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We're in the process of adding monitoring to various servers and processes on our network, and currently, the various monitors will email my development group if something seems amiss - no customer payments on the website in X minutes, web services that support a process are unresponsive, daily automated FTP to a vendor failed, etc. While some of these are informational and need to be addressed soon (tomorrow or Monday is fine, for example), some are critical and are the result of actual customer outages, so they need to be restored as soon as possible.

The problem is that there are so many emails that people are getting desensitized to them and beginning to ignore even the critical ones. Even though we have a point person that changes each week, I still find that critical alerts will sit there, unclaimed and unresponded, for hours sometimes.

What are other people doing to better address these types of monitor and alert situations? Should I have a dashboard or summary email that gives everything from the day? Then what about critical things - is a group email still the best way to go? I'm curious to see what others are doing to see that things get addressed quickly, but ensure that developers aren't overwhelmed into inaction.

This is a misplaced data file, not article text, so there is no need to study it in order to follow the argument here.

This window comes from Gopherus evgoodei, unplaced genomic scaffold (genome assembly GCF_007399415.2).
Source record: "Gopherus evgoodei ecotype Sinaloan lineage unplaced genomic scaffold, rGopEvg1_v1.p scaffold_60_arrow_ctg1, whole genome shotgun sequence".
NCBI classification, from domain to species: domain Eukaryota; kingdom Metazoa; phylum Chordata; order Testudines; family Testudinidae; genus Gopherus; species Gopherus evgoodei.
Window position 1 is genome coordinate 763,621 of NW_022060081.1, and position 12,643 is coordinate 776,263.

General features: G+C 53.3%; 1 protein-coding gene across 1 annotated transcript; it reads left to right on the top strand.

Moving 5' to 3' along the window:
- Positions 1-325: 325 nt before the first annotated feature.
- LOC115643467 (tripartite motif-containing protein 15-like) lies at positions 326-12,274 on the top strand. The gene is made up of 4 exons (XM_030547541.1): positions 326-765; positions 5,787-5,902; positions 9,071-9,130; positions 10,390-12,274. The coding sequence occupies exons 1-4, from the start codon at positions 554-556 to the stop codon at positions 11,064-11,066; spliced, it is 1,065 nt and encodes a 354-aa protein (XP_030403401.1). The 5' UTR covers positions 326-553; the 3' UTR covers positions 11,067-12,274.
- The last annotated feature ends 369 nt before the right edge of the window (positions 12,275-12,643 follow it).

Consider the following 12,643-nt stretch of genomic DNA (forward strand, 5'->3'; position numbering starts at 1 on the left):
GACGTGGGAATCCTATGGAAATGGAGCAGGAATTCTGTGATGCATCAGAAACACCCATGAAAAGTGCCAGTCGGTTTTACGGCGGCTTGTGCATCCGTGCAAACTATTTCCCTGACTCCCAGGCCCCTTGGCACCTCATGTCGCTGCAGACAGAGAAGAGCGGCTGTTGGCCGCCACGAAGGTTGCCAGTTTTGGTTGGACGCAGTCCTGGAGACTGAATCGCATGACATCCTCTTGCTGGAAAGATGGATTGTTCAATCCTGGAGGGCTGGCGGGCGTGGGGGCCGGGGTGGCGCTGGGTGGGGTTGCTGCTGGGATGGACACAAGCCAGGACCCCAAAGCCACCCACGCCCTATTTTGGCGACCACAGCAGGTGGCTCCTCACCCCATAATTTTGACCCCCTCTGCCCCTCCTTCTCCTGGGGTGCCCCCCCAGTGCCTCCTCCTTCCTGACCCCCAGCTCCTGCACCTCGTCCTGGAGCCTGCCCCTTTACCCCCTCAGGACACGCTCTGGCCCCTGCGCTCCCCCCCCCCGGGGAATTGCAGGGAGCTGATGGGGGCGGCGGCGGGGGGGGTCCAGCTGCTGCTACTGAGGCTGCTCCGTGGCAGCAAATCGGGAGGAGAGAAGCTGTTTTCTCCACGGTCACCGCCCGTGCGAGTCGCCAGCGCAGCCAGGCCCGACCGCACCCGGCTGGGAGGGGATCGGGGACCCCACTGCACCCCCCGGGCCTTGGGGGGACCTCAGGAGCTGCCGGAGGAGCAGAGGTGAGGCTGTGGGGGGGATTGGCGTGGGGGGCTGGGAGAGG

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1 Answer 1

In RHQ ( http://rhq-project.org/ ) we have dampening events - meaning that e.g. an email is only sent every 5 alerts etc.

Also it is possible to have an alert disable the sending and then have a 2nd so called recovery alert, that (if the error situation goes away) re-enables the sending if the next error situation shows up.

See http://www.rhq-project.org/display/JOPR2/Alerts for more info.

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